When Israel is inadvertently considered part of EPO

31-monthsIL 244062 is a national phase entry of PCT/AU2015/000701 which claims priority from an Australian patent that was filed on 10 July 2013. There was, therefore, until 1o January 2016 to file a national phase entry of the PCT application into Israel.

A request to extend this period was filed on 11 February 2016, and an Affidavit from the Vladimir Jakovina who owns the holding company Merline Investment Management Property Ltd was filed a few days later on 2 March 2015.

The head of the PCT Division refused the application as the 30 month deadline had passed. The Applicants appealed on the basis of the Affidavit which stated that the Jakovina’s daughter had been responsible for the national phase entries and had mistakenly believed that Israel was a member state of the EPO and that the deadline was, therefore, 31 months.

Ms Bracha rejected this, as although the PCT deadlines can be extended at the discretion of the Commissioner of Patents, the standard that the Israel Law requires is Due Care, and not the lower standard of intention. She did not consider that assuming that Israel was a member of the EPO and not checking this was compatible with the requirement of Due Care.


10 years ago, a Korean client of mine made the same mistake. We submitted an Affidavit that he mistakenly thought that Israel was a member of the EPO, and noted that Israel competed in the Eurovision Song Contest and played in the European football league. That request to extend the national phase entry was refused. Unfortunately for me, then Deputy Commissioner, Noa Shmulevezh, discussed the difference between patents and Eurovision song contests and ignored the other arguments I brought.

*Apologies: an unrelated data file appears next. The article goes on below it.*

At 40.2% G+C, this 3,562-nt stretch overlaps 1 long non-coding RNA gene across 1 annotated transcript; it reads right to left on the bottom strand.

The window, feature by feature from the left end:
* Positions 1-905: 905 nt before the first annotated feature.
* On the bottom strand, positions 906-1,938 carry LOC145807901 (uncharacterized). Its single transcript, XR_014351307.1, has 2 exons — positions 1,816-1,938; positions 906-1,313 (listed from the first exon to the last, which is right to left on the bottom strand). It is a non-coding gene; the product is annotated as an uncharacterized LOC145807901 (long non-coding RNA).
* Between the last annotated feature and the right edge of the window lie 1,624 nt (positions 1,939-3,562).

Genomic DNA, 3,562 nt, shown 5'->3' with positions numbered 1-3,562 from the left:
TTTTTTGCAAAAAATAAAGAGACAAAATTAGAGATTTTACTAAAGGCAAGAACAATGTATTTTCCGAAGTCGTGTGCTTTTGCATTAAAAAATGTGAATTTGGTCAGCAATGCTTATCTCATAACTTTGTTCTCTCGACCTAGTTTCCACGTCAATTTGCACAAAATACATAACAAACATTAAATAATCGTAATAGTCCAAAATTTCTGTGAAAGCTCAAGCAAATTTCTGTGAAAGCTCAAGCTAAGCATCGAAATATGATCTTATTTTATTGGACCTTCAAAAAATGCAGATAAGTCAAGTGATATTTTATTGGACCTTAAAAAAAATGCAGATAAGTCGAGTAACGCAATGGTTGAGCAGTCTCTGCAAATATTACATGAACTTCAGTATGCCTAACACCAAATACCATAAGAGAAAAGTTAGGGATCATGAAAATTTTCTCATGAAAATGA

Back then, it was worth attempting to effect a late filing, but I am surprised that the agent of record (Colb) attempted this now. Over the past 10 years the Israel Patent Office has consistently refused to allow late national phase entries on the grounds that Applicant believed that Israel had a 31 month regime or was part of the EPO.

I did not appeal the previous patent office ruling to the courts as the client didn’t authorize me to do so. I wonder if the applicant this time will file an appeal. In the meantime, although the Israel Patent Office is addopting a high standard, it is at applying the same standard consistently.


Categories: Intellectual Property, Israel, Israel IP, Israel Patent, Israel Patent Agency, Israel Patent Office, Israel Patent Office Rulings, Uncategorized, החלטת רשות הפטנטים, פטנט, פטנטים

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